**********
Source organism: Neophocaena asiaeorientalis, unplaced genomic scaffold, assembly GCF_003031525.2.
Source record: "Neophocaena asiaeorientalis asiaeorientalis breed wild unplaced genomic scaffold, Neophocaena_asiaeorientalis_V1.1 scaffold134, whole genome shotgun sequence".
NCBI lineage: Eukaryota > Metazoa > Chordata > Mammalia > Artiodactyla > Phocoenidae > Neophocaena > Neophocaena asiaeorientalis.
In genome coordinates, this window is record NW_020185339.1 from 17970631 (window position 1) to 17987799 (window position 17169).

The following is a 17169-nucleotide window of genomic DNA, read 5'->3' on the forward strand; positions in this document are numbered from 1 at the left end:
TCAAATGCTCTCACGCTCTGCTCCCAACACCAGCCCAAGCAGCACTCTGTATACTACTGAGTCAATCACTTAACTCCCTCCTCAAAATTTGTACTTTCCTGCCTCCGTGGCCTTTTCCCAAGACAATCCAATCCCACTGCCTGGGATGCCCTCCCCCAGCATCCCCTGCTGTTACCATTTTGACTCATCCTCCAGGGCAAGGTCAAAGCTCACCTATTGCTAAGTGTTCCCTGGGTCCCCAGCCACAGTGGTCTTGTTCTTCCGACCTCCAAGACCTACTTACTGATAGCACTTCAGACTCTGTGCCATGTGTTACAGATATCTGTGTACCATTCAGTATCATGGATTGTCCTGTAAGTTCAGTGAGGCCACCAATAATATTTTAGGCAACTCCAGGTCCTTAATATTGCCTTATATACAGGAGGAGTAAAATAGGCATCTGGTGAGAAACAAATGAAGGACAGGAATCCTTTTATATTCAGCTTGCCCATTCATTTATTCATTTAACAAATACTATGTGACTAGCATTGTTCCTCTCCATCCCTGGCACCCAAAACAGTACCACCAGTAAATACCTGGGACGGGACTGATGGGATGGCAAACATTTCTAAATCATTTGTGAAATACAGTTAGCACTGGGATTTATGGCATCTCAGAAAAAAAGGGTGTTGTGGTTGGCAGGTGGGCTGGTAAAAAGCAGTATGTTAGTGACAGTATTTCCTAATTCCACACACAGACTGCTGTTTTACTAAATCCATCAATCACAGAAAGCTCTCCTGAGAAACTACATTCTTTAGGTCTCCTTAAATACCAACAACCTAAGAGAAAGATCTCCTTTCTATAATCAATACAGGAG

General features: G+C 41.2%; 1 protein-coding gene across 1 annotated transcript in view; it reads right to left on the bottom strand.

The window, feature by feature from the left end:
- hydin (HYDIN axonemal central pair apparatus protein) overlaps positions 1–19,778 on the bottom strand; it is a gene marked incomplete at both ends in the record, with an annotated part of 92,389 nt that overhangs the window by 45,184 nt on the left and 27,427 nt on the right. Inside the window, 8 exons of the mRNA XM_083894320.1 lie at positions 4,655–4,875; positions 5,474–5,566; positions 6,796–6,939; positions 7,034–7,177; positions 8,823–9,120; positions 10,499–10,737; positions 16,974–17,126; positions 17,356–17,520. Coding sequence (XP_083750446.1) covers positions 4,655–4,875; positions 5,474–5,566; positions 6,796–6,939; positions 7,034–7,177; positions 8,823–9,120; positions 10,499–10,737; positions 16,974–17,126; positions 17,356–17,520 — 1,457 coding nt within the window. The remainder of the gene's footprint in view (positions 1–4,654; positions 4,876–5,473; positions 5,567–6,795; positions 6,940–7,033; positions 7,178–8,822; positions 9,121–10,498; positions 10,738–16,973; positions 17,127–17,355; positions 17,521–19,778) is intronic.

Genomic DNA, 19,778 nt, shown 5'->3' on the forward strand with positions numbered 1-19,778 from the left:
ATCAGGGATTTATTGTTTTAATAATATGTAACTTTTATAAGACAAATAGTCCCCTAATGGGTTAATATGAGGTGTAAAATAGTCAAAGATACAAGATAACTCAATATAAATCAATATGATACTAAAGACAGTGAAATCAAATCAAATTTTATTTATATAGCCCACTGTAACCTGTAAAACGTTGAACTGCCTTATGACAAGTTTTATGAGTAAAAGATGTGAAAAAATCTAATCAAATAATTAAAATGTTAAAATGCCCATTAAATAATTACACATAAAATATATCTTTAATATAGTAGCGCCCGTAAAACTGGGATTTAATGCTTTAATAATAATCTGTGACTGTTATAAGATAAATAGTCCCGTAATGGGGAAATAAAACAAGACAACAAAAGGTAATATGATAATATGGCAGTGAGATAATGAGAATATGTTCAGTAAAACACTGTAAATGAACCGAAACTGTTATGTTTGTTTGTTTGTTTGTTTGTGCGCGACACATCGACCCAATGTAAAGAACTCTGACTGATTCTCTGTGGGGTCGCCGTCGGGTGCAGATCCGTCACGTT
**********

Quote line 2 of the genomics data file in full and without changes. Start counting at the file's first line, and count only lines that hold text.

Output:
Source record: "Neophocaena asiaeorientalis asiaeorientalis breed wild unplaced genomic scaffold, Neophocaena_asiaeorientalis_V1.1 scaffold134, whole genome shotgun sequence".